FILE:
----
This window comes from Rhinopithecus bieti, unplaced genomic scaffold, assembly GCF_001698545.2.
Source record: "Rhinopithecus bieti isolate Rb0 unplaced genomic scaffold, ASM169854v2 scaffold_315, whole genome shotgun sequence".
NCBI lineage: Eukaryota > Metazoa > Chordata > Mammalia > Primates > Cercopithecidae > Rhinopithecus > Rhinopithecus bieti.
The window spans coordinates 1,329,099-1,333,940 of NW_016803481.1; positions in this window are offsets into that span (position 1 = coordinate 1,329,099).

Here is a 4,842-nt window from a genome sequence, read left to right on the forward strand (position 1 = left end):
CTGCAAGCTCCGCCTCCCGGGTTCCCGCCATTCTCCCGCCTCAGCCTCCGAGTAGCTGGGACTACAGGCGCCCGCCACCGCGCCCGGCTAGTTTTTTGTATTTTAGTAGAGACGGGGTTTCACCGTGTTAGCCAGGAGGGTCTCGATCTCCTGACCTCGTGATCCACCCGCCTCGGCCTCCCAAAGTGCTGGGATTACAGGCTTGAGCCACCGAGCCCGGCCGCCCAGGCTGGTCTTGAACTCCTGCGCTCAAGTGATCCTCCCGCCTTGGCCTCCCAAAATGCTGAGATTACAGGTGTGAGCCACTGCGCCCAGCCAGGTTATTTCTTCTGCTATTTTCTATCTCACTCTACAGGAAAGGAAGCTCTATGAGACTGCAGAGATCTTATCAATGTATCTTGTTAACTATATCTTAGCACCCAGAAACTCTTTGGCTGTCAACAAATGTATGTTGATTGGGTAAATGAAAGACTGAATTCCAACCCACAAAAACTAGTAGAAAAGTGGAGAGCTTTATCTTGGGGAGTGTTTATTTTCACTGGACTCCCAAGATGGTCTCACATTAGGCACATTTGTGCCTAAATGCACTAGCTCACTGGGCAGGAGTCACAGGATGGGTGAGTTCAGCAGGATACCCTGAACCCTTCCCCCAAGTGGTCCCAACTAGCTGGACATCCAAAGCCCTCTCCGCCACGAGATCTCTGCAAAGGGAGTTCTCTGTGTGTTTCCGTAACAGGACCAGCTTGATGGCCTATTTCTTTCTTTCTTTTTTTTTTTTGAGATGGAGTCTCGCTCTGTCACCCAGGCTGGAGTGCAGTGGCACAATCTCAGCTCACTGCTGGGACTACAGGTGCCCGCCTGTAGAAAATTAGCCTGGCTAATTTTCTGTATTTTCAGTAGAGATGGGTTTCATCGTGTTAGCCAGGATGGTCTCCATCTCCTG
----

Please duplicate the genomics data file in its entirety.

This window comes from Rhinopithecus bieti, unplaced genomic scaffold, assembly GCF_001698545.2.
Source record: "Rhinopithecus bieti isolate Rb0 unplaced genomic scaffold, ASM169854v2 scaffold_315, whole genome shotgun sequence".
NCBI lineage: Eukaryota > Metazoa > Chordata > Mammalia > Primates > Cercopithecidae > Rhinopithecus > Rhinopithecus bieti.
The window spans coordinates 1,329,099-1,333,940 of NW_016803481.1; positions in this window are offsets into that span (position 1 = coordinate 1,329,099).

Here is a 4,842-nt window from a genome sequence, read left to right on the forward strand (position 1 = left end):
CTGCAAGCTCCGCCTCCCGGGTTCCCGCCATTCTCCCGCCTCAGCCTCCGAGTAGCTGGGACTACAGGCGCCCGCCACCGCGCCCGGCTAGTTTTTTGTATTTTAGTAGAGACGGGGTTTCACCGTGTTAGCCAGGAGGGTCTCGATCTCCTGACCTCGTGATCCACCCGCCTCGGCCTCCCAAAGTGCTGGGATTACAGGCTTGAGCCACCGAGCCCGGCCGCCCAGGCTGGTCTTGAACTCCTGCGCTCAAGTGATCCTCCCGCCTTGGCCTCCCAAAATGCTGAGATTACAGGTGTGAGCCACTGCGCCCAGCCAGGTTATTTCTTCTGCTATTTTCTATCTCACTCTACAGGAAAGGAAGCTCTATGAGACTGCAGAGATCTTATCAATGTATCTTGTTAACTATATCTTAGCACCCAGAAACTCTTTGGCTGTCAACAAATGTATGTTGATTGGGTAAATGAAAGACTGAATTCCAACCCACAAAAACTAGTAGAAAAGTGGAGAGCTTTATCTTGGGGAGTGTTTATTTTCACTGGACTCCCAAGATGGTCTCACATTAGGCACATTTGTGCCTAAATGCACTAGCTCACTGGGCAGGAGTCACAGGATGGGTGAGTTCAGCAGGATACCCTGAACCCTTCCCCCAAGTGGTCCCAACTAGCTGGACATCCAAAGCCCTCTCCGCCACGAGATCTCTGCAAAGGGAGTTCTCTGTGTGTTTCCGTAACAGGACCAGCTTGATGGCCTATTTCTTTCTTTCTTTTTTTTTTTTGAGATGGAGTCTCGCTCTGTCACCCAGGCTGGAGTGCAGTGGCACAATCTCAGCTCACTGCTGGGACTACAGGTGCCCGCCTGTAGAAAATTAGCCTGGCTAATTTTCTGTATTTTCAGTAGAGATGGGTTTCATCGTGTTAGCCAGGATGGTCTCCATCTCCTG